Brendlin, 551 U. S., at 263, held that a passenger is seized, just as the driver is, “from the moment [a car stopped by the police comes] to a halt on the side of the road.” A passenger’s motivation to use violence during the stop to prevent apprehension for a crime more grave than a traffic violation is just as great as that of the driver. And as “the passengers are already stopped by virtue of the stop of the vehicle,” “the additional intrusion on the passenger is minimal,”

The Supreme Court is saying (but taking two cases to do it) that the police can order the driver out of the car once the car has been stopped for a violation. (The Mimms rule) Then they say that [I]Mimms[/I] applies to passengers as well.

So unless the Supreme Court has reversed itself, or there's something else I haven't found, it is perfectly legal for the police to order anyone and everyone out of a car they've stopped.

The idea that they had no right to speak to the passenger is entirely wrong, whatever SkepticOverlord might have said.

As far as asking him for ID, I believe that was legal, but set it aside for a minute. The police stop the car for a legitimate reason, seat belts. They order the adults out of the car, as they are allowed to under the Supreme Court decisions I've just mentioned. The passenger says no. Under Indiana law, as mentioned earlier, that is a Class B misdemeanor with a punishment of up to 6 months. The police see that offense occurring, and they arrest him, which they should do. He refuses to go out, so to effect the arrest, they go in.

Now, back to speaking to the passenger. The police statement says that neither one had their seatbelts on. That means they were both violating the seatbelt law, and they could be questioned, under Indiana law as well as Supreme Court decisions. The Indiana law reads:

IC 34-28-5-3.5 Refusal to identify self
Sec. 3.5. A person who knowingly or intentionally refuses to provide either the person's:
(1) name, address, and date of birth; or
(2) driver's license, if in the person's possession;
to a law enforcement officer who has stopped the person for an infraction or ordinance violation commits a Class C misdemeanor.

So, obviously the police can speak to the passenger if his seat belt was unbuckled. It's not buckled in the video. And as far as the passenger being in fear, there's nothing in the video to indicate that. He asks several times if the "white shirts" are coming, and talks without sounding excited or afraid (although that's a subjective judgment, I don't know what he would sound like if he really was afraid).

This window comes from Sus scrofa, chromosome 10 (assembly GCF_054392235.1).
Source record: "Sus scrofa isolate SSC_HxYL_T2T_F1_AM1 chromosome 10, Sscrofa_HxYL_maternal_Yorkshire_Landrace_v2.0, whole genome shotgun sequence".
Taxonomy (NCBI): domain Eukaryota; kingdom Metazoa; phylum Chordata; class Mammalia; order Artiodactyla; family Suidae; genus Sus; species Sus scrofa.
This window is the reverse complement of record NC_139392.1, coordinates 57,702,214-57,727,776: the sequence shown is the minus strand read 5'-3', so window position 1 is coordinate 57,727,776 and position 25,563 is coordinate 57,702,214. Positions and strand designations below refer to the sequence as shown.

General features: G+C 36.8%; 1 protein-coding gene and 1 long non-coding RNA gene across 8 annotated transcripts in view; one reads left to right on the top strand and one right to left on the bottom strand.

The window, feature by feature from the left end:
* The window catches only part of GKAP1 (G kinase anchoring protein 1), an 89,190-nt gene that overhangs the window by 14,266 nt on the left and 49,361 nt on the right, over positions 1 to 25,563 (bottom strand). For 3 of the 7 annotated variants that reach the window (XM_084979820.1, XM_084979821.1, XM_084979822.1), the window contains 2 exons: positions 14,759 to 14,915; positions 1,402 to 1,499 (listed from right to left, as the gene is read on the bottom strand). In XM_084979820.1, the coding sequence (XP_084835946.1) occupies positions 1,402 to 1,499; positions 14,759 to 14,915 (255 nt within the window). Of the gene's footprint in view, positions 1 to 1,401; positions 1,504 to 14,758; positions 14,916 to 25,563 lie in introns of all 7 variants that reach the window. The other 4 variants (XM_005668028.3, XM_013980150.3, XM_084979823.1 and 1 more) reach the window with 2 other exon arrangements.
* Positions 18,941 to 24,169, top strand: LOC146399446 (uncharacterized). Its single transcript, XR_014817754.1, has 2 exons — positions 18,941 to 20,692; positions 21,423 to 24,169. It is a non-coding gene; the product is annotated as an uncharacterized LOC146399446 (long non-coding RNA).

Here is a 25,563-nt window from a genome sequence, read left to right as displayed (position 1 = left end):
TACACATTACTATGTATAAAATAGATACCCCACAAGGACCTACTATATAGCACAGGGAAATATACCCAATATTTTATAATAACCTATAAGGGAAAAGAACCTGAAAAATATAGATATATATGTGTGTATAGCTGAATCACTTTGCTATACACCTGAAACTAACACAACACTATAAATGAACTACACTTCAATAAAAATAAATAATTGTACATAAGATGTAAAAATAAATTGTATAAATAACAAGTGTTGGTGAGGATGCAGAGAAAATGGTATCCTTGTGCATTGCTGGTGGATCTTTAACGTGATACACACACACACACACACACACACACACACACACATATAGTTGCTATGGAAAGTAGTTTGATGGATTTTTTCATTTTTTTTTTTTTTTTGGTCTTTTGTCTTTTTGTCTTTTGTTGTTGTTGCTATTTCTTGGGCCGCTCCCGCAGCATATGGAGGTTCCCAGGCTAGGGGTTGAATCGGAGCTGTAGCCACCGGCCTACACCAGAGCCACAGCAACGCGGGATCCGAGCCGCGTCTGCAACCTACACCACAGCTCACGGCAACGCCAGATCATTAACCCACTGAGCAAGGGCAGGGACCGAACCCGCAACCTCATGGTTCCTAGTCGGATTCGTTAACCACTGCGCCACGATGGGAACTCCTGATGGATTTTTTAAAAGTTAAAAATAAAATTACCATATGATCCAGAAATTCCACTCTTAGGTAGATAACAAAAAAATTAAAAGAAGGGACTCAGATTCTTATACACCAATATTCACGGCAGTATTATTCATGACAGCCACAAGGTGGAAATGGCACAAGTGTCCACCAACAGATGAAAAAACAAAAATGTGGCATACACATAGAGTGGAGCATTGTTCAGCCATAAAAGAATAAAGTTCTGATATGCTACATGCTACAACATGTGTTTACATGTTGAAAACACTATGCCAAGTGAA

If there's anything I haven't explained well, please ask. I'd really like this to be understood.

With respect,

posted on Oct, 9 2014 @ 11:17 AM
a reply to: justaquicknote88

Dear justaquicknote88,

There must be, no matter what , a valid cause of action in order to be interacted with by an agent of the state against your will. Every single interaction, imprisonment, traffic stop, ever initiated in the history of history is unlawful without one of those two elements.

That is a nice, simple, theory, easy to understand.

Unfortunately, the Supreme Court has said, on dozens of occasions, that it is wrong. Relying on that theory will do you no good at all, unless laws, and possibly the Constitution are changed.

With respect,

posted on Oct, 9 2014 @ 11:21 AM
a reply to: matafuchs

As a member of the jury of public opinion, after seeing the video, reading the complaint and the police report, I conclude that the spike strip is indicative of an agenda, above and beyond a simple seat belt violation stop, that leads me to believe that the seat belt violation was pretext to stop and harass (terrorize) the family.

It's no less than fascist domestic terrorism. That's my verdict, and I'm sticking to it.

posted on Oct, 9 2014 @ 11:27 AM
a reply to: charles1952

Except that, where a Terry Stop is concerned, it allows officers to briefly detain people for investigative purposes when there is an reasonable articulable suspicion of criminal activity.

No suspicion of criminal activity was indicated in the police report. And not wearing a seatbelt isn't criminal.